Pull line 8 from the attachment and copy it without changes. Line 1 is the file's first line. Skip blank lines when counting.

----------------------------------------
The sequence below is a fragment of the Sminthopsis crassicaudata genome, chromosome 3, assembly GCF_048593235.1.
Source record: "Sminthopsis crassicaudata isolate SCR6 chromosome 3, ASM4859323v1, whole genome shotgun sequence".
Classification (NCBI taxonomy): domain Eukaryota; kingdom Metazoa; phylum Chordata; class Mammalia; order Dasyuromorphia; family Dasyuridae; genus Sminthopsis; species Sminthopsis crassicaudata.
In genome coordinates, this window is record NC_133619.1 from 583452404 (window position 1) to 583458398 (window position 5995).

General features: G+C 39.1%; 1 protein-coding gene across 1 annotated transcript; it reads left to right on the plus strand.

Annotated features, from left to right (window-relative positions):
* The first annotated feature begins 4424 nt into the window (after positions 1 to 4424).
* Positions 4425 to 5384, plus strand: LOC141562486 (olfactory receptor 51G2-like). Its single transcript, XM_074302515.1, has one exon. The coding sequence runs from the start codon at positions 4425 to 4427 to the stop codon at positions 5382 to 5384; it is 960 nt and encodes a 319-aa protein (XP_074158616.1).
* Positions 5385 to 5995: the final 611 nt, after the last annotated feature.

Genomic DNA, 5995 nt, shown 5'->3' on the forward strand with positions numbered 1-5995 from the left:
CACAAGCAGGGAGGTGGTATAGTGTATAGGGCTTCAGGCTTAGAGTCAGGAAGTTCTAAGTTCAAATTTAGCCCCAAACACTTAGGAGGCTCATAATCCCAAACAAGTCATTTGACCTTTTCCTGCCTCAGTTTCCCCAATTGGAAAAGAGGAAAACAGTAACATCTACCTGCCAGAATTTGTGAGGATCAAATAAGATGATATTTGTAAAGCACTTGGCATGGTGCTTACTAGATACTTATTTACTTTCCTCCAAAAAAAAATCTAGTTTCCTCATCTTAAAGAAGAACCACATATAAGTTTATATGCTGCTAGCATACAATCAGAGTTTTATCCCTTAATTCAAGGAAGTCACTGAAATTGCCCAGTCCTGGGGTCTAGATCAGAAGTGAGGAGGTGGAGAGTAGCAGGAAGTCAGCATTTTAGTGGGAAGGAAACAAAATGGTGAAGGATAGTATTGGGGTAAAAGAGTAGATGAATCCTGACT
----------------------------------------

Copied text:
* Positions 4425 to 5384, plus strand: LOC141562486 (olfactory receptor 51G2-like). Its single transcript, XM_074302515.1, has one exon. The coding sequence runs from the start codon at positions 4425 to 4427 to the stop codon at positions 5382 to 5384; it is 960 nt and encodes a 319-aa protein (XP_074158616.1).